The supernatural™ book of monsters, spirits, demons, and ghouls/chapter i/ spirits

Spirits come in all kinds, and they can be provoked to
stay in the world of the living by any kind of emotion:
love or hate, sadness or confusion. Dad quotes the
English demonologist Ebenezer Sibly in his journals:
In the world of spirits is always a very great number
of them, as being the first sort of all, in order to their
examination and preparation; but there is no fi xed
time for their stay; for some are translated to heaven
and others confined to hell soon after their arrival;
whilst some continue there for weeks, and others for
several years.
Almost always, a spirit is tied to a material object. More often
than not, that material object is the spirit’s own remains. We spend
a lot of time digging up bones. But we’ve also worked jobs where
the spirit was residing in jewelry, dolls, picture frames, you name it.
In a nutshell, here’s what we’ve learned:
Anything can be haunted.
After death, some spirits don’t want to go. They think their
work on earth isn’t done, or they feel they have to right some wrong
or avenge some injustice. So they don’t go. They hang around the material world, unable to touch anything or talk to anyone, and
their only company is other spirits as lost and confused as they are.
It doesn’t take Dr. Phil to figure out that eventually all of that feeling
is going to turn bad.
When it does, you’ve got a spirit that might be evil, or might be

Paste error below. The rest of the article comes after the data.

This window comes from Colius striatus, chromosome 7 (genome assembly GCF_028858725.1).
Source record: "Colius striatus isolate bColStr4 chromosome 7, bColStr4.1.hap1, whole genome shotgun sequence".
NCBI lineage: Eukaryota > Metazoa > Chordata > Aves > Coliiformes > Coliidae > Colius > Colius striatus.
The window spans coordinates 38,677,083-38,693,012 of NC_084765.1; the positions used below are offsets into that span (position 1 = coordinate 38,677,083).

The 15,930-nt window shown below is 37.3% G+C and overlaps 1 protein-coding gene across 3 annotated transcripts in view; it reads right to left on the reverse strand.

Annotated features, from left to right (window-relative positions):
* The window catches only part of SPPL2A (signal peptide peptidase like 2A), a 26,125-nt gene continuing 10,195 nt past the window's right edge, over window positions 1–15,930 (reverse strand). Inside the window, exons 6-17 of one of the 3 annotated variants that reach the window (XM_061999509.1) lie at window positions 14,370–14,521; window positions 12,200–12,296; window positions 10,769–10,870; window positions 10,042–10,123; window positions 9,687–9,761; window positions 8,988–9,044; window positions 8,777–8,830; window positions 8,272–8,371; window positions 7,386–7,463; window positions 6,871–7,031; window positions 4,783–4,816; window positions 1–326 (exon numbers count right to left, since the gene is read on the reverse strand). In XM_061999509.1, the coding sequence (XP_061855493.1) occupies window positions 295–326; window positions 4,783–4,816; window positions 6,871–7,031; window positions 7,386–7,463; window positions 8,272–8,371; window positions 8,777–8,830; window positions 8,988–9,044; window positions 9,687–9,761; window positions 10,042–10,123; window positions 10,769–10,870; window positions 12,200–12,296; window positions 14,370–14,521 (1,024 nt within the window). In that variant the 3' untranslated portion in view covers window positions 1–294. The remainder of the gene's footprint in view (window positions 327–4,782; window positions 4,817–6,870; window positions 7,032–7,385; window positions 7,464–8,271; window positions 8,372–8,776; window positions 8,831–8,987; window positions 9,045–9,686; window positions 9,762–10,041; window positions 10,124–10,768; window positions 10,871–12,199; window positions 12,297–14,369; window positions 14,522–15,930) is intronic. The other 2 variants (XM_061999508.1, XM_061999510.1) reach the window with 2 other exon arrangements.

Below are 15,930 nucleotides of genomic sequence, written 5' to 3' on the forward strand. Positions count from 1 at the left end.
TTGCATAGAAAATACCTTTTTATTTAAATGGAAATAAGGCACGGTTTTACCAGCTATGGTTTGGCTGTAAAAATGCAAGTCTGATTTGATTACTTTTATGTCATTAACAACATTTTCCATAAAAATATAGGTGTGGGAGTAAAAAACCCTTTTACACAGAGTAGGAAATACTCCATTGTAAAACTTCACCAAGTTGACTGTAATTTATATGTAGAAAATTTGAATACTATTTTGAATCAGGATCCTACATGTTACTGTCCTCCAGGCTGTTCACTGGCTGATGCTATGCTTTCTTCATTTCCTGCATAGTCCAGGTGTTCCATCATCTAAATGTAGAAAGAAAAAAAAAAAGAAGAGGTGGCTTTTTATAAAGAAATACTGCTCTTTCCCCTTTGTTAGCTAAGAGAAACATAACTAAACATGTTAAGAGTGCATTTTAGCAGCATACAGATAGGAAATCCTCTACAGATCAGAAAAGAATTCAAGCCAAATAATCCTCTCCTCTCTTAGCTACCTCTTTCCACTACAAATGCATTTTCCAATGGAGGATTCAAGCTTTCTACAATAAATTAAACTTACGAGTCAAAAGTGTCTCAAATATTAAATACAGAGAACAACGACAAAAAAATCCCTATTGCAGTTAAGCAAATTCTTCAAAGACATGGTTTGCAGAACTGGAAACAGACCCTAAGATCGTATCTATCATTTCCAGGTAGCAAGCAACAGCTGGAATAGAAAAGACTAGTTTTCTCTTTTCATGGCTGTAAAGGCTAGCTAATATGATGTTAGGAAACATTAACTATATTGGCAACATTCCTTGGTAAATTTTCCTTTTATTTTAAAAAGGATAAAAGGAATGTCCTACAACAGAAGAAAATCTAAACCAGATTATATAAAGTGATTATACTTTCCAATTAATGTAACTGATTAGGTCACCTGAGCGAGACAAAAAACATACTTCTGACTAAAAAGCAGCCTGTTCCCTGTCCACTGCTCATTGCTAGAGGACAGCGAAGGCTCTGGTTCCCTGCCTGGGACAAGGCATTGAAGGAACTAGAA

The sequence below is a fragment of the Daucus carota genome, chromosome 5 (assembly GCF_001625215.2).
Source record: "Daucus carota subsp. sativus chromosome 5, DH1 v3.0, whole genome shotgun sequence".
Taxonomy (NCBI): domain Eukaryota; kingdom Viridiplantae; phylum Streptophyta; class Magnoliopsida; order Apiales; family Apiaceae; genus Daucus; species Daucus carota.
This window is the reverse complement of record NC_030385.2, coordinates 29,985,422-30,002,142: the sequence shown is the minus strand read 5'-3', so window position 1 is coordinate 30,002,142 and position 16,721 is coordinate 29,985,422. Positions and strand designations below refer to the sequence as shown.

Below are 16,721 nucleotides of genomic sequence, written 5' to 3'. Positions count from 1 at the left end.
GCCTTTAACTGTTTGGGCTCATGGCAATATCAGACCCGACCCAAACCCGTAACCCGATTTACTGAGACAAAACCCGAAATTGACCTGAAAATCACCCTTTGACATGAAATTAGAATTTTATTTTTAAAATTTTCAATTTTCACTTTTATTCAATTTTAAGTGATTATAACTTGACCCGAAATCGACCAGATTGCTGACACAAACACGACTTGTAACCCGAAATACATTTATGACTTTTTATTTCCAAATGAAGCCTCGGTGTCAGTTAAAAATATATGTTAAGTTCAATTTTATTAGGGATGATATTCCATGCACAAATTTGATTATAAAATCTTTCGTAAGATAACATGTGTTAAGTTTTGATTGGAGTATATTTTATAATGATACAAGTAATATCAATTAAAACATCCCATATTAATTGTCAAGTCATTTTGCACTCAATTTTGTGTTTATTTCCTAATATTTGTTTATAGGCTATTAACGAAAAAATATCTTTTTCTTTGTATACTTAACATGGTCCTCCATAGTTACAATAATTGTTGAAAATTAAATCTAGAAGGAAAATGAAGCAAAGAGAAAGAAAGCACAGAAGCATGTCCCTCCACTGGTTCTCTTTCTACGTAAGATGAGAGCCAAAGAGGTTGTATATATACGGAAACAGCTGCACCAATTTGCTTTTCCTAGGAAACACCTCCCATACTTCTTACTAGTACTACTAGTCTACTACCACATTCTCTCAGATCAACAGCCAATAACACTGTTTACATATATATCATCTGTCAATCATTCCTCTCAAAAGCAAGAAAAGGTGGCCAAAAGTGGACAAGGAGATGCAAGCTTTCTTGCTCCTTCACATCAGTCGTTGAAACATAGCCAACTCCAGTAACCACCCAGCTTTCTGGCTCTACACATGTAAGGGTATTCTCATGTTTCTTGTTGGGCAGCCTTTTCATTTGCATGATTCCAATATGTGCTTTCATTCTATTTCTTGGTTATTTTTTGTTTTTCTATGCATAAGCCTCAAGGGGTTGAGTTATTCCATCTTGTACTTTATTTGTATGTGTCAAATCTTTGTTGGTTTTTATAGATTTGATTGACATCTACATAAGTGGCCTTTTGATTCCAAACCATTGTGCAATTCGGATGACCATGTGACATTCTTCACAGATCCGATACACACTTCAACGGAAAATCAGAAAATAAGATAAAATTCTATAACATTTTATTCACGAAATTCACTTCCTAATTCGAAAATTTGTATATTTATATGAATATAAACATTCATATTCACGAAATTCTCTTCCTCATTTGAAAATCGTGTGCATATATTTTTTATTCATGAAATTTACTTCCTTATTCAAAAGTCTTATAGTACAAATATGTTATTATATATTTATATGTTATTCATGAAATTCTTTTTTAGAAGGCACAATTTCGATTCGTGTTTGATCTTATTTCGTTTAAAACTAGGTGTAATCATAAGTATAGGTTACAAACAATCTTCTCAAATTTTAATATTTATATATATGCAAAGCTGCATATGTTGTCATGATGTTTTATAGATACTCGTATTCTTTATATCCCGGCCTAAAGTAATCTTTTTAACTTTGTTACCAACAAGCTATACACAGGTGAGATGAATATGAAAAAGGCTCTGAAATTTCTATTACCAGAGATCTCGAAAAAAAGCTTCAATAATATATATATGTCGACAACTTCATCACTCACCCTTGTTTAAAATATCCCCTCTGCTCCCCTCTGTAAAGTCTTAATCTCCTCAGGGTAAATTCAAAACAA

angry, or might just be lashing out from pure anguish. Whatever the
reasons, these spirits tend to be fatal to the people who get in their
way, and it’s our job to see them back on their path to the afterlife.
Dispelling a spirit is pretty straightforward, even though it’s not
always easy. You find the remains, or the object the spirit is using as
a focus to stay active in the human world. When you’ve found it,
you salt it and burn it. End of spirit. Maybe it lacks a little finesse,
but it gets the job done. Sometimes you can even get away with just
giving the body a proper burial. That works if the spirit hasn’t had
time to go crazy in the limbo between this world and the next. And
if it turns out to be a death omen — well, they’re satisfied just to be
Here’s an old story, maybe one of the oldest, about a spirit like
that. It’s one of Dad’s favorites — well, was one of Dad’s favorites. It’s
maybe the prototype haunted-house story.
There was at Athens a large and roomy house, which
had a bad name, so that no one could live there. In the
dead of the night a noise, resembling the clashing of
iron, was frequently heard, which, if you listened more
attentively, sounded like the rattling of chains, distant
at first, but approaching nearer by degrees: immediately
afterward a specter appeared in the form of an old
man, of extremely emaciated and squalid appearance,
with a long beard and disheveled hair, rattling the
chains on his feet and hands. The distressed occupants
meanwhile passed their wakeful nights under the most
dreadful terrors imaginable. This, as it broke their rest,
ruined their health, and brought on distempers, their
terror grew upon them, and death ensued. Even in the
daytime, though the spirit did not appear, yet the impression
remained so strong upon their imaginations that
it still seemed before their eyes, and kept them in perpetual
alarm. Consequently the house was at length deserted,
as being deemed absolutely uninhabitable; so that
it was now entirely abandoned to the ghost.